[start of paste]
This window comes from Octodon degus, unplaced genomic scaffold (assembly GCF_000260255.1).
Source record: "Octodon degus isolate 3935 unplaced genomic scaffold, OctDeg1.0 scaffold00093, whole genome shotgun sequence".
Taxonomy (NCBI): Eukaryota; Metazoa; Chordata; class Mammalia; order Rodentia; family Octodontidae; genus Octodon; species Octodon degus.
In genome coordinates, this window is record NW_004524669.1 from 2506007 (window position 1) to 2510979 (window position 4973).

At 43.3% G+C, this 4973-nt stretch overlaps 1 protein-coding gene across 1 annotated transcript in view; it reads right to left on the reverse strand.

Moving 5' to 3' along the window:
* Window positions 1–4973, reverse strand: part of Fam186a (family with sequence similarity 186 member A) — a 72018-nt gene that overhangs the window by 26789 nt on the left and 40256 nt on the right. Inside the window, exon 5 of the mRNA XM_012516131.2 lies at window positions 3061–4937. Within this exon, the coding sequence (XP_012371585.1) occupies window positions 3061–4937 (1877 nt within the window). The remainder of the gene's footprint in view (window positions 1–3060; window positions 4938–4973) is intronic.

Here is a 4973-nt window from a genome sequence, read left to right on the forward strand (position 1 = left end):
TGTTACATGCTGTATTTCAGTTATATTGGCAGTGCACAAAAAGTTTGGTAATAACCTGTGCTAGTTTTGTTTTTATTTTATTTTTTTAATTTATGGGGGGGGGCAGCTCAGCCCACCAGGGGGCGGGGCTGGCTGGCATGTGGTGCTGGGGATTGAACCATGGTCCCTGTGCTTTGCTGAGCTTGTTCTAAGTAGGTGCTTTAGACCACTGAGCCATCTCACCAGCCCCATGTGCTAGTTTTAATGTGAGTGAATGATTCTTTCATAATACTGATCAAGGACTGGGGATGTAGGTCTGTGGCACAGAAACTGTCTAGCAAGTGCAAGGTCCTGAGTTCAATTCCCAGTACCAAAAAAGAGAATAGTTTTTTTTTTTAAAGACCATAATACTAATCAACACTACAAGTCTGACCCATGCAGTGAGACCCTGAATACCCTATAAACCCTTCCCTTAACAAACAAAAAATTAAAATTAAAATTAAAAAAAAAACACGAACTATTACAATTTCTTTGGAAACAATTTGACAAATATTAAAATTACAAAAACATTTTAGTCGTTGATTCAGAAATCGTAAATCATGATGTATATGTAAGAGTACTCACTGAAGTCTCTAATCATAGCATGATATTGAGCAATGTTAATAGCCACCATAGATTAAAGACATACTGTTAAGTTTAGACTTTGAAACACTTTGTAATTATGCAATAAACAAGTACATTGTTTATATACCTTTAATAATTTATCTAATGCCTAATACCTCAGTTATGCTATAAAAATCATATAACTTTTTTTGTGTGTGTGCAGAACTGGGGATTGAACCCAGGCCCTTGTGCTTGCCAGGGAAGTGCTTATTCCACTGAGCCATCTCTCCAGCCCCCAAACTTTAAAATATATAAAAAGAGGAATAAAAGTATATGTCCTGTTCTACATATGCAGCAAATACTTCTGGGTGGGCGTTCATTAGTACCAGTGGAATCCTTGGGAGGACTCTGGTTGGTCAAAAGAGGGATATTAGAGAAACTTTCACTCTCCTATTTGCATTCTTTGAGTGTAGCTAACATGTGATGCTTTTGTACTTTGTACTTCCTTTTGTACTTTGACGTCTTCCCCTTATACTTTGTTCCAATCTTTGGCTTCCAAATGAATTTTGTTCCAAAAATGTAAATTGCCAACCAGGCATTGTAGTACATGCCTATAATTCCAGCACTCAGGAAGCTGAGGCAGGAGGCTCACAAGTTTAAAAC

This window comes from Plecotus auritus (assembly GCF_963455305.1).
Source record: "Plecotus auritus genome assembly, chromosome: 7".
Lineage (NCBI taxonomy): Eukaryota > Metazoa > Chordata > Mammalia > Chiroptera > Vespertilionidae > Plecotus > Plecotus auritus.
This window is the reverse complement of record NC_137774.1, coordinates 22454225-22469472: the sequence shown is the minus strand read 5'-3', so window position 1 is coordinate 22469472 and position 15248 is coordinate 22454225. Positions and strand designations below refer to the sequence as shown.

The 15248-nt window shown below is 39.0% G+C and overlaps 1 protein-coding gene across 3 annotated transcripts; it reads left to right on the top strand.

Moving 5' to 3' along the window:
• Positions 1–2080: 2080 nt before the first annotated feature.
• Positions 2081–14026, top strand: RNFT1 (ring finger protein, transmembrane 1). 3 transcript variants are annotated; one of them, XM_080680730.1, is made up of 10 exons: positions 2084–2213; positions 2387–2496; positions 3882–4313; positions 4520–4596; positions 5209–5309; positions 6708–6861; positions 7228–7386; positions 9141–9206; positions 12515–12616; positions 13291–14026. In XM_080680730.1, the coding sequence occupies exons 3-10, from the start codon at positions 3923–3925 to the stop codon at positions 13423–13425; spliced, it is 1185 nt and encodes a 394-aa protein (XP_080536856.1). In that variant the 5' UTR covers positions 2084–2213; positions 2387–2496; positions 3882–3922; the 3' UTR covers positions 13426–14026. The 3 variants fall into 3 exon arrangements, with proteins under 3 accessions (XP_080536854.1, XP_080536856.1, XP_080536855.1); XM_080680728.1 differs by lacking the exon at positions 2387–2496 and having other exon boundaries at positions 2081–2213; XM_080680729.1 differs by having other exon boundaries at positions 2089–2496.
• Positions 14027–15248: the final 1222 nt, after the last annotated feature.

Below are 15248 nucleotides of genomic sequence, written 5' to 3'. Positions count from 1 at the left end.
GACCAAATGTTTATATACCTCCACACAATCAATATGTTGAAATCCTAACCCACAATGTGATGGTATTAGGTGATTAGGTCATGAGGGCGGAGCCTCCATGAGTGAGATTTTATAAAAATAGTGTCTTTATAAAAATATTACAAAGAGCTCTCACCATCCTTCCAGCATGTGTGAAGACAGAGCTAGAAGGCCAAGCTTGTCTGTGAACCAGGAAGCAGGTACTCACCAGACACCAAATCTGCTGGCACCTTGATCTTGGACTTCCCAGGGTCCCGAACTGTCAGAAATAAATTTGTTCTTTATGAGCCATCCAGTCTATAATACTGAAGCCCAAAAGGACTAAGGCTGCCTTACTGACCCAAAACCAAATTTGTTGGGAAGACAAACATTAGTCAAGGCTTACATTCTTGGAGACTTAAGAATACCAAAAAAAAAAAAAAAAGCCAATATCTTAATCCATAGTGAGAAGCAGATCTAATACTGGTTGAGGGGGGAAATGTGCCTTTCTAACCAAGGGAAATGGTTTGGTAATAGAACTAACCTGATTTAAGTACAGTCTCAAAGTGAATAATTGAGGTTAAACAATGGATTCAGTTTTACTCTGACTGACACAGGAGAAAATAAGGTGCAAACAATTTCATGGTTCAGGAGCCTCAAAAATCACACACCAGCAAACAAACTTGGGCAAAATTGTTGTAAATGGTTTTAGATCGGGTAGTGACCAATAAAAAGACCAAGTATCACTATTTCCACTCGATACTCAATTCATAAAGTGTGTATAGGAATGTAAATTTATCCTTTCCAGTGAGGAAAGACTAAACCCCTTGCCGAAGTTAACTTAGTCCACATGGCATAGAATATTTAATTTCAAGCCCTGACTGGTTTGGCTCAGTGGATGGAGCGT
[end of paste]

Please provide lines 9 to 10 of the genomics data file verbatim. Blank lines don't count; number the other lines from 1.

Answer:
TGTTACATGCTGTATTTCAGTTATATTGGCAGTGCACAAAAAGTTTGGTAATAACCTGTGCTAGTTTTGTTTTTATTTTATTTTTTTAATTTATGGGGGGGGGCAGCTCAGCCCACCAGGGGGCGGGGCTGGCTGGCATGTGGTGCTGGGGATTGAACCATGGTCCCTGTGCTTTGCTGAGCTTGTTCTAAGTAGGTGCTTTAGACCACTGAGCCATCTCACCAGCCCCATGTGCTAGTTTTAATGTGAGTGAATGATTCTTTCATAATACTGATCAAGGACTGGGGATGTAGGTCTGTGGCACAGAAACTGTCTAGCAAGTGCAAGGTCCTGAGTTCAATTCCCAGTACCAAAAAAGAGAATAGTTTTTTTTTTTAAAGACCATAATACTAATCAACACTACAAGTCTGACCCATGCAGTGAGACCCTGAATACCCTATAAACCCTTCCCTTAACAAACAAAAAATTAAAATTAAAATTAAAAAAAAAACACGAACTATTACAATTTCTTTGGAAACAATTTGACAAATATTAAAATTACAAAAACATTTTAGTCGTTGATTCAGAAATCGTAAATCATGATGTATATGTAAGAGTACTCACTGAAGTCTCTAATCATAGCATGATATTGAGCAATGTTAATAGCCACCATAGATTAAAGACATACTGTTAAGTTTAGACTTTGAAACACTTTGTAATTATGCAATAAACAAGTACATTGTTTATATACCTTTAATAATTTATCTAATGCCTAATACCTCAGTTATGCTATAAAAATCATATAACTTTTTTTGTGTGTGTGCAGAACTGGGGATTGAACCCAGGCCCTTGTGCTTGCCAGGGAAGTGCTTATTCCACTGAGCCATCTCTCCAGCCCCCAAACTTTAAAATATATAAAAAGAGGAATAAAAGTATATGTCCTGTTCTACATATGCAGCAAATACTTCTGGGTGGGCGTTCATTAGTACCAGTGGAATCCTTGGGAGGACTCTGGTTGGTCAAAAGAGGGATATTAGAGAAACTTTCACTCTCCTATTTGCATTCTTTGAGTGTAGCTAACATGTGATGCTTTTGTACTTTGTACTTCCTTTTGTACTTTGACGTCTTCCCCTTATACTTTGTTCCAATCTTTGGCTTCCAAATGAATTTTGTTCCAAAAATGTAAATTGCCAACCAGGCATTGTAGTACATGCCTATAATTCCAGCACTCAGGAAGCTGAGGCAGGAGGCTCACAAGTTTAAAAC

This window comes from Plecotus auritus (assembly GCF_963455305.1).